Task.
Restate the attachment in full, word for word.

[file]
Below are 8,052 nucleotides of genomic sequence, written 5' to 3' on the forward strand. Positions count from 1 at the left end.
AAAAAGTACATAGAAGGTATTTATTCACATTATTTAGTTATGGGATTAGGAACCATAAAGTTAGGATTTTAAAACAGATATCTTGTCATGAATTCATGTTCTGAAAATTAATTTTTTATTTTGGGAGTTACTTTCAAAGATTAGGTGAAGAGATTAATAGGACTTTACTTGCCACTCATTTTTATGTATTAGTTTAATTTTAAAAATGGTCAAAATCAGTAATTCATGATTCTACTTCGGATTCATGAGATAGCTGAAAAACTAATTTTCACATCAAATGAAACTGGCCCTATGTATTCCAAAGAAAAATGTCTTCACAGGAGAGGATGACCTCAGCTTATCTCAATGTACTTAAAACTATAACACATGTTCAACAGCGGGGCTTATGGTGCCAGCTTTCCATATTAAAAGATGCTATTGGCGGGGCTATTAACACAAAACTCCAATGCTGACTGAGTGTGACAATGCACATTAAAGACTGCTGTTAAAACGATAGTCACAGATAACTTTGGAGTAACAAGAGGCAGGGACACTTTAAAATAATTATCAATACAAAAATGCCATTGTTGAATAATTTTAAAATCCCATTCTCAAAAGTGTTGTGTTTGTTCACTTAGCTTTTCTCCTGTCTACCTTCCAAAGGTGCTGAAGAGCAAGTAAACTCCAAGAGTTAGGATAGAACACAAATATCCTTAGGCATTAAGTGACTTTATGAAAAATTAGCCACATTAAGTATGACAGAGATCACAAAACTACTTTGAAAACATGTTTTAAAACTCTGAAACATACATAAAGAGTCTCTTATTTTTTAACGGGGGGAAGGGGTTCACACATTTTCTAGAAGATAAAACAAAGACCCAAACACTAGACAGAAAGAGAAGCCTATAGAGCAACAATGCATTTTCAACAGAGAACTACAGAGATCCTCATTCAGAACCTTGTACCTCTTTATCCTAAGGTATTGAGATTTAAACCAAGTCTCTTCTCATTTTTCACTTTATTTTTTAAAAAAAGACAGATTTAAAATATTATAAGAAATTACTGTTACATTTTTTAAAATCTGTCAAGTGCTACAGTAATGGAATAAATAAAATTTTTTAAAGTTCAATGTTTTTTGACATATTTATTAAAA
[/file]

Below are 8,052 nucleotides of genomic sequence, written 5' to 3' on the forward strand. Positions count from 1 at the left end.
AAAAAGTACATAGAAGGTATTTATTCACATTATTTAGTTATGGGATTAGGAACCATAAAGTTAGGATTTTAAAACAGATATCTTGTCATGAATTCATGTTCTGAAAATTAATTTTTTATTTTGGGAGTTACTTTCAAAGATTAGGTGAAGAGATTAATAGGACTTTACTTGCCACTCATTTTTATGTATTAGTTTAATTTTAAAAATGGTCAAAATCAGTAATTCATGATTCTACTTCGGATTCATGAGATAGCTGAAAAACTAATTTTCACATCAAATGAAACTGGCCCTATGTATTCCAAAGAAAAATGTCTTCACAGGAGAGGATGACCTCAGCTTATCTCAATGTACTTAAAACTATAACACATGTTCAACAGCGGGGCTTATGGTGCCAGCTTTCCATATTAAAAGATGCTATTGGCGGGGCTATTAACACAAAACTCCAATGCTGACTGAGTGTGACAATGCACATTAAAGACTGCTGTTAAAACGATAGTCACAGATAACTTTGGAGTAACAAGAGGCAGGGACACTTTAAAATAATTATCAATACAAAAATGCCATTGTTGAATAATTTTAAAATCCCATTCTCAAAAGTGTTGTGTTTGTTCACTTAGCTTTTCTCCTGTCTACCTTCCAAAGGTGCTGAAGAGCAAGTAAACTCCAAGAGTTAGGATAGAACACAAATATCCTTAGGCATTAAGTGACTTTATGAAAAATTAGCCACATTAAGTATGACAGAGATCACAAAACTACTTTGAAAACATGTTTTAAAACTCTGAAACATACATAAAGAGTCTCTTATTTTTTAACGGGGGGAAGGGGTTCACACATTTTCTAGAAGATAAAACAAAGACCCAAACACTAGACAGAAAGAGAAGCCTATAGAGCAACAATGCATTTTCAACAGAGAACTACAGAGATCCTCATTCAGAACCTTGTACCTCTTTATCCTAAGGTATTGAGATTTAAACCAAGTCTCTTCTCATTTTTCACTTTATTTTTTAAAAAAAGACAGATTTAAAATATTATAAGAAATTACTGTTACATTTTTTAAAATCTGTCAAGTGCTACAGTAATGGAATAAATAAAATTTTTTAAAGTTCAATGTTTTTTGACATATTTATTAAAA